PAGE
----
The Truth about Homelessness
Homeless people litter the streets; one can see people begging on street corners or sleeping on park benches. A person looks the other way in disgust, when asked, if they could spare some change. Chants of “get a job” echo through the air. A common belief in society today is that homeless people should be able to help themselves; therefore homelessness must be a choice. Sometimes reality is not so black and white. Homelessness has become a major problem in America. In Florida alone, last year, 50,000 people, from different backgrounds were counted, among the homeless (Sheldon2009). Homelessness is a unique problem that needs a different solution what is being done about homelessness today is not enough.
The characteristics of homelessness
In Florida alone last year more than 50,000 people were homeless, and this number is expected to increase. The Interim Secretary of the Florida Department of Children and Families Gregory Sheldon Stated “The issues of homelessness remain rooted in the problems of poverty and the lack of affordable housing for the low income” (Sheldon, 2009, p.4). The reasons people become homeless are as diverse as the individual who has become homeless. Close to 20% of homeless people live on the streets or in shelters; because they believe this is the only option they have, to protect them from a violent home life.
Moreover, a startling 50% of the homeless populations were just average taxpaying citizens until the economy took a downturn and so many jobs were lost (Sheldon, 2009). Without income many people, who do not have the support of family or friends to rely on, have no other choice but to give up their homes and live on the streets. Because of the lack of jobs and affordable housing the number of homeless people will continue to increase. However, even as the numbers of homeless citizens grow the revenue dedicated to helping Floridians with food and shelter steadily decreases. In his annual report on homeless conditions in Florida Sheldon explains that because the local government has a decreased budget the amount of money for human services has decreased. Also, local homeless programs report a drop in donations (Sheldon, 2009).
Additionally, nearly 45% of the homeless population has debilitating conditions such as drug addiction, alcohol dependency, or mental illness (Sheldon, 2009). Some people become homeless because of these reasons though; some people develop these conditions after becoming homeless. When one is faced with a desperate situation, one sometimes turns to a crutch such as alcohol or drugs to numb them from the pain.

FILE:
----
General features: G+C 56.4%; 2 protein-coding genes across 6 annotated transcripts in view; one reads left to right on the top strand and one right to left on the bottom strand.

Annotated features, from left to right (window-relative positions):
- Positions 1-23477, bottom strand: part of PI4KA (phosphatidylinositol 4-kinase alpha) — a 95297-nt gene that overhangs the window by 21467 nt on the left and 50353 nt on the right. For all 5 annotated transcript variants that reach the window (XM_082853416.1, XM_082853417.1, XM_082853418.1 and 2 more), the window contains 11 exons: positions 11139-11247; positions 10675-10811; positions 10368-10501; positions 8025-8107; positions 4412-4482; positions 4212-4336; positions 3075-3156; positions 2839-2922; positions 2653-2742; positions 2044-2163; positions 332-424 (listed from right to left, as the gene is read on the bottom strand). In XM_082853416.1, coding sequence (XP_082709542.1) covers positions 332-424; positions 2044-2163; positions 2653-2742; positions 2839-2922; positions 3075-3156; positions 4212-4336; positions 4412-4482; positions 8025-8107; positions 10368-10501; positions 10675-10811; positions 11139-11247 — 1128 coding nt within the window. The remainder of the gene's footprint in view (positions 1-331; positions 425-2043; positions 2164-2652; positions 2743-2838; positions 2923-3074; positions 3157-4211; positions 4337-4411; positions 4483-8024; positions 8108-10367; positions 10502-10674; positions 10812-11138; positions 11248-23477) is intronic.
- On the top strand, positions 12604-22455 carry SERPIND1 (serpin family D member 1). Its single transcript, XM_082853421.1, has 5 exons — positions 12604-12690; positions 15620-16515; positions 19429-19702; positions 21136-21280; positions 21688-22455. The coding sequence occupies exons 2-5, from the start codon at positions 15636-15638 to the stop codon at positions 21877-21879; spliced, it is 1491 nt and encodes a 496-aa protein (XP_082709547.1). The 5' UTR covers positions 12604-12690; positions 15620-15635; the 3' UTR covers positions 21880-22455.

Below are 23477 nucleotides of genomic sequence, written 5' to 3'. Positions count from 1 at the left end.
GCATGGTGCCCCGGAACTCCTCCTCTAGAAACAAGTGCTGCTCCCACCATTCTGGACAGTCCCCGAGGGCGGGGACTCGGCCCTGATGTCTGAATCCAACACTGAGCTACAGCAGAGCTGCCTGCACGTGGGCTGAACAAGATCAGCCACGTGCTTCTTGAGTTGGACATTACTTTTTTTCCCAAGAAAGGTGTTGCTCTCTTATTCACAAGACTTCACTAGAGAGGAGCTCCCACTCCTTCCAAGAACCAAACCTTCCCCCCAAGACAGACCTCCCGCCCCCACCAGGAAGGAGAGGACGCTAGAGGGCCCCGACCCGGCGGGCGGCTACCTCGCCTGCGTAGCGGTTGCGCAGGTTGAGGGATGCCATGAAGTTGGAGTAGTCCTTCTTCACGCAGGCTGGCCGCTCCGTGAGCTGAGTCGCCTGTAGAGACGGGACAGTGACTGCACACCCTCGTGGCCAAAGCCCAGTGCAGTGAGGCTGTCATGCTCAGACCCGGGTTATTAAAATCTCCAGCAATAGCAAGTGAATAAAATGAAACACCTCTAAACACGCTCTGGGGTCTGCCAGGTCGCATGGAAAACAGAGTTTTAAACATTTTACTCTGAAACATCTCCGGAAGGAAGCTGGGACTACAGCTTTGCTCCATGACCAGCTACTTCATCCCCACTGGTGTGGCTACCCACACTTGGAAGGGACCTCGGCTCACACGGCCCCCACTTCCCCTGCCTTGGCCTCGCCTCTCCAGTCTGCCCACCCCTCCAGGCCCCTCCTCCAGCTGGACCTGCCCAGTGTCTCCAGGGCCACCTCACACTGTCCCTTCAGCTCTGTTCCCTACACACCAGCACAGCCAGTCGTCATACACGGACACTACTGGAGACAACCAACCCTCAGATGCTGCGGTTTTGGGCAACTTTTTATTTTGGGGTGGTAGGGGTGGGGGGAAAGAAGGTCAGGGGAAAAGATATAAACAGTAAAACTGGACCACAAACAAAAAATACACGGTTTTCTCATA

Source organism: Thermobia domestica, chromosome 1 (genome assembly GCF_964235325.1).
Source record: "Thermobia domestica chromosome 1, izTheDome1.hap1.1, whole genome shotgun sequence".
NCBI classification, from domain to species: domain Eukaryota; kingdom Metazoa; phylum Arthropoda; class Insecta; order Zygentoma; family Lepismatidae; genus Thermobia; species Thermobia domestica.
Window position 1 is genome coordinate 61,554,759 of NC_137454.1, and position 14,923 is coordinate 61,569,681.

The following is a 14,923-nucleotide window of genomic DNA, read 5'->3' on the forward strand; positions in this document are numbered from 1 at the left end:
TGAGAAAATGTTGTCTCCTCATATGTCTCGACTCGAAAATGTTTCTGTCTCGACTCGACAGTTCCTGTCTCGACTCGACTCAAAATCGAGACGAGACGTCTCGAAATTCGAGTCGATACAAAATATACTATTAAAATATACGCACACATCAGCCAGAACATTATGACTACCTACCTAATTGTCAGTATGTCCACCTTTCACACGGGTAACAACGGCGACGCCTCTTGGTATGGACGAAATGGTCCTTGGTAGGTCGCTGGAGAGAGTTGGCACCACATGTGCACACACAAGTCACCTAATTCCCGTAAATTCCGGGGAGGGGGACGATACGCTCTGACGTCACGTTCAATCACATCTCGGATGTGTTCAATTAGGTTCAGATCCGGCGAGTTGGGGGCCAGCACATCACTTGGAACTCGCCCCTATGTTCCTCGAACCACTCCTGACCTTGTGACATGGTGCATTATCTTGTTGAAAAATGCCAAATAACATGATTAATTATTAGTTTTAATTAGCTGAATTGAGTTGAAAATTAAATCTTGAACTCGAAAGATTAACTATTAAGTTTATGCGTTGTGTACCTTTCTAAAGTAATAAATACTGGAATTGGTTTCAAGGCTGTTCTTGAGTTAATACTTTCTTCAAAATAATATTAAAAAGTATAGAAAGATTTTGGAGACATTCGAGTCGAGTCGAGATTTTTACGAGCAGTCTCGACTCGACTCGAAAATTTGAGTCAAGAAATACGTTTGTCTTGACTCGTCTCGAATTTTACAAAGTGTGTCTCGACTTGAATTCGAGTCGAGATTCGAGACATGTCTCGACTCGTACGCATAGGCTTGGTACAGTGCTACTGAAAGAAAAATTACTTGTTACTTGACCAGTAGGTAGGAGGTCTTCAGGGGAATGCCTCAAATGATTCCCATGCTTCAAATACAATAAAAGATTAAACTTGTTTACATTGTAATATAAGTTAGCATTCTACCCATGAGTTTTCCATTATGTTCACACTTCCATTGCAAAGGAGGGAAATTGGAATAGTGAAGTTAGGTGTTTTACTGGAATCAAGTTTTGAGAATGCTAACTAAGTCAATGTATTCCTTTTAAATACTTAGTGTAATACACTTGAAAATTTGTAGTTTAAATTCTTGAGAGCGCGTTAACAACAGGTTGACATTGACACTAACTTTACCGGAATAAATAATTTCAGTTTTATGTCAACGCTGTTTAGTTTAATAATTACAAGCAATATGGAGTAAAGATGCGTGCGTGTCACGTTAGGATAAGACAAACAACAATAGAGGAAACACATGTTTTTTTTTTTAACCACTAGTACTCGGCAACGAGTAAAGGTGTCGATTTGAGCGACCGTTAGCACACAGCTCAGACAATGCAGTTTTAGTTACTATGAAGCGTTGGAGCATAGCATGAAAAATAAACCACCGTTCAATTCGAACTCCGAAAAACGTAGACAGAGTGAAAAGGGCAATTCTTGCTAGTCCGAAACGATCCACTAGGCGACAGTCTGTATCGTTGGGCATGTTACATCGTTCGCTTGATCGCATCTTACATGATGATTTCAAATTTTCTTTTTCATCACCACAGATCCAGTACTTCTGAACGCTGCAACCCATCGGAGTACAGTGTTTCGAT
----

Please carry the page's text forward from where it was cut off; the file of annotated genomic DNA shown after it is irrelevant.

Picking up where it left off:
In the same way, the author of; A Comparison of Weight Related Behaviors among High School Students Who are Homeless and Non-Homeless, believed that the homeless population has risky eating habits so; the author conducted a study on high school students. The results of this study are that 95% of homeless students have an eating disorder or poor nutritional habits (Fournier & Austin, 2009). Eating disorders are classified as a mental illness; in this instance a teenager who has no control of anything in their lives may be more apt to crave the control of what goes into their own body. Teenagers are not adults, and as youths they crave a structured living environment. Indeed, being homeless creates problems other than being without a home; those who find themselves homeless are drawn to risky behaviors as a coping mechanism.
Almost half of the homeless population in Florida find there selves homeless for the second, third, or even fourth time. Sixty one percent of homeless people remain homeless for three months or more. Many of the people who find themselves homeless more than one time, suffer from drug addiction, alcohol dependency, mental illness, or an anxiety disorder. If people are not properly rehabilitated, this may lead to a cycle of homelessness. In 2009, the downfall in the economy is dramatically illustrated by the number of people, finding their selves homeless for the first time. However, it is clear the plan in action now to prevent homelessness is not working; this is illustrated by the number of people homeless for at least the fourth time.